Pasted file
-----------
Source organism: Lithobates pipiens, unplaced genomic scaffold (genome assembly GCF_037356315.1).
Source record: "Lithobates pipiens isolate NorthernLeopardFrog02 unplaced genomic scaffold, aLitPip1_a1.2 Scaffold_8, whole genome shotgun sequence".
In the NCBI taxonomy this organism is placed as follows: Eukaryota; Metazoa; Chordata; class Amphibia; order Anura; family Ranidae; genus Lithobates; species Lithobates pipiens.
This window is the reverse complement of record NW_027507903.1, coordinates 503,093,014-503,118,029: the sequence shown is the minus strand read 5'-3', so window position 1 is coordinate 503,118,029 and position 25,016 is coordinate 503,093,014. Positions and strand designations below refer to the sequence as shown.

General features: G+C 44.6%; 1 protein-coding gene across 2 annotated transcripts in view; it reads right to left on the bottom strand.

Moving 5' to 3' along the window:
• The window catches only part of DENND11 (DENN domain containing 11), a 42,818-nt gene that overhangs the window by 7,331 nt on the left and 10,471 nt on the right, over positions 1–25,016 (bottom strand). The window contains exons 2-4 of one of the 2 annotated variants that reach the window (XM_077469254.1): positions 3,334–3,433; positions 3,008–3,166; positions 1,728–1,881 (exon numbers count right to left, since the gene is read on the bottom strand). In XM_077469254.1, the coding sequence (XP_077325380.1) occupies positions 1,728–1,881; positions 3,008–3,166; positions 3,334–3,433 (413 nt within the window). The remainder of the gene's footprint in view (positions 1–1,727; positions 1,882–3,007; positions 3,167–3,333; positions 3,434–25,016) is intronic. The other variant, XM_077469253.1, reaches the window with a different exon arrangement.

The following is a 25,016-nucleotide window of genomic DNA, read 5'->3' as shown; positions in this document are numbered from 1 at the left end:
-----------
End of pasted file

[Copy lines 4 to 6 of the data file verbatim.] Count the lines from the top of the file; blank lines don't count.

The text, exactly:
This window is the reverse complement of record NW_027507903.1, coordinates 503,093,014-503,118,029: the sequence shown is the minus strand read 5'-3', so window position 1 is coordinate 503,118,029 and position 25,016 is coordinate 503,093,014. Positions and strand designations below refer to the sequence as shown.

General features: G+C 44.6%; 1 protein-coding gene across 2 annotated transcripts in view; it reads right to left on the bottom strand.

Moving 5' to 3' along the window: